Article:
But he added: “We run a small team of engineers and they’ve been severely disrupted in getting to their service calls. They’ve had to take a lot of diversions.” Staff at Mapledurham Watermill had to move stock, equipment and two exhibits upstairs after the ground floor was flooded.
They also had to turn off the Archimedes screw thread turbine, which generates electricity because of the rising river level.
Miller Corry Starling, 45, who works with wife Jane, said: “Between one lock and another, the river level can be very different. Between our lock and Caversham, it’s known to be very volatile and prone to flooding. It’s more than 5ft higher than it should be.
“We had to chock the water wheel with little bits of fence to wedge it. The water was coming up through the floor and trying to turn the wheel.
“The mill has an island next to it but that’s under water. It’s like American swampland.”
In Shiplake, the river spilled on to the flood plains and surrounding footpaths.
Drivers were forced to park in Mill Road because the streets outside their houses were flooded. Peter Skolar, a county councillor who lives in Mill Lane, said the river had flooded his garden.
“We expect flooding but the house is built on stilts so it hasn’t flooded yet,” he said. “We had to move the cars up the hill out of the way.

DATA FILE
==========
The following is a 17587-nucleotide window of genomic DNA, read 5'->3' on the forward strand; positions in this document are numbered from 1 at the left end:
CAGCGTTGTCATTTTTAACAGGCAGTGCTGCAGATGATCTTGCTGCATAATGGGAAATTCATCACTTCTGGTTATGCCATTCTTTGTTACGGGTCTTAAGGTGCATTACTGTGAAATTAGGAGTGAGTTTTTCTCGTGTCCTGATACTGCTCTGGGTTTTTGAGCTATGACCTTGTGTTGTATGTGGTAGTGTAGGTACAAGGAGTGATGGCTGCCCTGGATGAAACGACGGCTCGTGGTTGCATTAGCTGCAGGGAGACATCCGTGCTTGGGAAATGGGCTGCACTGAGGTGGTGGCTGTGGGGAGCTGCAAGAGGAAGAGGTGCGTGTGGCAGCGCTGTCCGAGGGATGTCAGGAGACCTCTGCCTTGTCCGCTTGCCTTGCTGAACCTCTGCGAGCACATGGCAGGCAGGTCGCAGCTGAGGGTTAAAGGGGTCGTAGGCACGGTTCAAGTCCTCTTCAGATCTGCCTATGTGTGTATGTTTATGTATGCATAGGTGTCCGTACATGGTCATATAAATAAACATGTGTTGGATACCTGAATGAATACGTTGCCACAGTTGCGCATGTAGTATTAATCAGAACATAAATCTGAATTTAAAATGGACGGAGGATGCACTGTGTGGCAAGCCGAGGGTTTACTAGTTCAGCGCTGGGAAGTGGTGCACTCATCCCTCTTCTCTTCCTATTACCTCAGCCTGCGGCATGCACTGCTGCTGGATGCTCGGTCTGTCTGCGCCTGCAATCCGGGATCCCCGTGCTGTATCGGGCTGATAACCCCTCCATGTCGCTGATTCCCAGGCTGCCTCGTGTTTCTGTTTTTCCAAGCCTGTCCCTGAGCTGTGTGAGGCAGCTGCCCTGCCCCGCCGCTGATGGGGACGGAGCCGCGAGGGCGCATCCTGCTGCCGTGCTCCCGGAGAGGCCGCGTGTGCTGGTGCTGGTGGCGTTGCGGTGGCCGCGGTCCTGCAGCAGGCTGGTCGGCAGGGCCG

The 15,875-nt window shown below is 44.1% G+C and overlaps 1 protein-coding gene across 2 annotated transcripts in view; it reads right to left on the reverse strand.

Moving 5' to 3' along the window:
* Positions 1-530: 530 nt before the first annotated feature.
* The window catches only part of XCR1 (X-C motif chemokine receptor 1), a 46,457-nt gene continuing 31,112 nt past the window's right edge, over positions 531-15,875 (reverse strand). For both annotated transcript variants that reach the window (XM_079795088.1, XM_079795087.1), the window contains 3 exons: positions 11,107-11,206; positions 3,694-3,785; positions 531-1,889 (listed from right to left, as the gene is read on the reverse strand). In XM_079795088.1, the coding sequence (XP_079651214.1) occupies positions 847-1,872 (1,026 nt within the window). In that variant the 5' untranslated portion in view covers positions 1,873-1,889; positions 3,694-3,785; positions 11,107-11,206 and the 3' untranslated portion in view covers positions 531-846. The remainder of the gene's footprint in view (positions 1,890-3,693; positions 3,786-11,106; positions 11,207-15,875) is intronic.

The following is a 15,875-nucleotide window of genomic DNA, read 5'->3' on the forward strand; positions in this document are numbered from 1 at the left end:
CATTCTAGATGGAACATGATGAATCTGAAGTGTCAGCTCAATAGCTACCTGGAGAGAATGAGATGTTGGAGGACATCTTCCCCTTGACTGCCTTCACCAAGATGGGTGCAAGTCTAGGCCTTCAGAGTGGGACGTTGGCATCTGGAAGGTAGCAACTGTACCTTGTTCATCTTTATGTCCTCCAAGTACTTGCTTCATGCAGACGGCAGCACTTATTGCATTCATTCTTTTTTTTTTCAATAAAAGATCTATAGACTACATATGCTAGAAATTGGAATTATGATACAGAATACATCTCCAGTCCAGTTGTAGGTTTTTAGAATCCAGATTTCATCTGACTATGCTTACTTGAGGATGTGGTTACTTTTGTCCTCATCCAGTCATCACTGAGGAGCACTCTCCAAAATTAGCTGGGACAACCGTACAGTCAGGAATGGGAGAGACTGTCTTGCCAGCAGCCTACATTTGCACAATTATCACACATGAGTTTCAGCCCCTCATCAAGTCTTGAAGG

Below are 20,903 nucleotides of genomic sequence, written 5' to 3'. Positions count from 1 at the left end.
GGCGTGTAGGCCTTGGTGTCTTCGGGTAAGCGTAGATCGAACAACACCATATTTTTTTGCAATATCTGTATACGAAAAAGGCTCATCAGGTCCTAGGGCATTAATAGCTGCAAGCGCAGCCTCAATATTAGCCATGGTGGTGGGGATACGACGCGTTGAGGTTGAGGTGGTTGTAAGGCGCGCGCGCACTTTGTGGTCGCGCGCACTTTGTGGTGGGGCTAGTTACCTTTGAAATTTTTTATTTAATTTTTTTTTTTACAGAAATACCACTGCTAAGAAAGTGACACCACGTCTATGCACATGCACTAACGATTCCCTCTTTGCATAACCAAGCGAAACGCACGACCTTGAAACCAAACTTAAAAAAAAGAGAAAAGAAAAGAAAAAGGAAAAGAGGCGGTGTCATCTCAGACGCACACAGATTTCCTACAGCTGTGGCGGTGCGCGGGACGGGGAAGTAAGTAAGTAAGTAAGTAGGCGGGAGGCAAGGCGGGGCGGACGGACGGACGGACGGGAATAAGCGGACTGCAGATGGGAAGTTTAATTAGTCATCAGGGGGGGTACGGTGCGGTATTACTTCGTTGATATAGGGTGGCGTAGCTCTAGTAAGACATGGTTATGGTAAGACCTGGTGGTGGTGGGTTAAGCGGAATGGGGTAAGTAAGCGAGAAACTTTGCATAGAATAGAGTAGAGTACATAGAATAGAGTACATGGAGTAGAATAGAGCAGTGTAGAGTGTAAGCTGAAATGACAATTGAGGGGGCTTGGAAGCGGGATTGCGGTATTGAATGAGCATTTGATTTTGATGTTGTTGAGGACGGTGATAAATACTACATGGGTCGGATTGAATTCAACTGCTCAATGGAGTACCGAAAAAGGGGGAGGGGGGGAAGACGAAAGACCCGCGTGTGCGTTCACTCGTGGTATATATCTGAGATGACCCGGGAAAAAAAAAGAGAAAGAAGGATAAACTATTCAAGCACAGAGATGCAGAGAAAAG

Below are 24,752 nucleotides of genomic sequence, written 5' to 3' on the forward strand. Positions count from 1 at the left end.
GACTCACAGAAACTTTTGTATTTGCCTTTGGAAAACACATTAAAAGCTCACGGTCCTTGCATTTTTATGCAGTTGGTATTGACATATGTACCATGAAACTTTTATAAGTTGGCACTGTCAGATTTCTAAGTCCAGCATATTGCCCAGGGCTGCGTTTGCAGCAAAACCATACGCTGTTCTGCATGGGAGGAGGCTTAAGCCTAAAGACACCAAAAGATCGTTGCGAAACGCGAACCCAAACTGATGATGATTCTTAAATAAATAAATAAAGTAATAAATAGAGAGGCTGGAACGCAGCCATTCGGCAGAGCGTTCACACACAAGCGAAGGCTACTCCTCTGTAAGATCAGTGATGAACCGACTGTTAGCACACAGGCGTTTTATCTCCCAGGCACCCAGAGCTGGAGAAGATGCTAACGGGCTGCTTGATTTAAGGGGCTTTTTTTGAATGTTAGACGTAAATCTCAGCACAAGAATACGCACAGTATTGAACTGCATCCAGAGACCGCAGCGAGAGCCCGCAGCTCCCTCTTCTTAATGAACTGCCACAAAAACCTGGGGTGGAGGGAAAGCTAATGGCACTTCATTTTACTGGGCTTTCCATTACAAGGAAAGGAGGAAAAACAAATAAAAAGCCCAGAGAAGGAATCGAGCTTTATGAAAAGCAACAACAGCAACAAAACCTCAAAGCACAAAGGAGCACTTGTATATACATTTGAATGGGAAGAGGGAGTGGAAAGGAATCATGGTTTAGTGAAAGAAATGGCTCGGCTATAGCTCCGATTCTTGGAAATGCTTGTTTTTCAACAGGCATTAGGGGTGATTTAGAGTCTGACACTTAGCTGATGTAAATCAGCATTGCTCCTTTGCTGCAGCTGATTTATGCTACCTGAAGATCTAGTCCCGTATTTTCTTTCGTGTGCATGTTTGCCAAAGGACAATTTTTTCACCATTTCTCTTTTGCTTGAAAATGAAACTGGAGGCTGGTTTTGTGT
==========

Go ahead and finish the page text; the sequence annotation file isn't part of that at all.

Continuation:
“The dustbin men picking up garden waste have been down as far as our house but there are six other houses that haven’t had their bins emptied.
“I can’t see the garden — instead, I can just see a nice big lake between the garden and the river. It’s actually quite pretty.”
Sandbags were handed out in King’s Road car park in Henley, at the Catherine Wheel pub in Goring and in Lower Caversham.
An Environment Agency spokesman said: “River levels will remain high over the next few days but they are not anticipated to rise any further.
“The Thames is a big river but quite slow to respond so it carries a lot of the rainfall. We’re asking residents to remain vigilant because the ground is still very saturated and any additional rainfall will hit the ground and go straight in the river.”
The Met Office forecasts mostly dry weather until Sunday.
lThe route for the Santa on the Run charity event on Sunday at 10am has been changed to incorporate the station car park rather than the towpath, which is flooded, but it will still start at the River and Rowing Museum.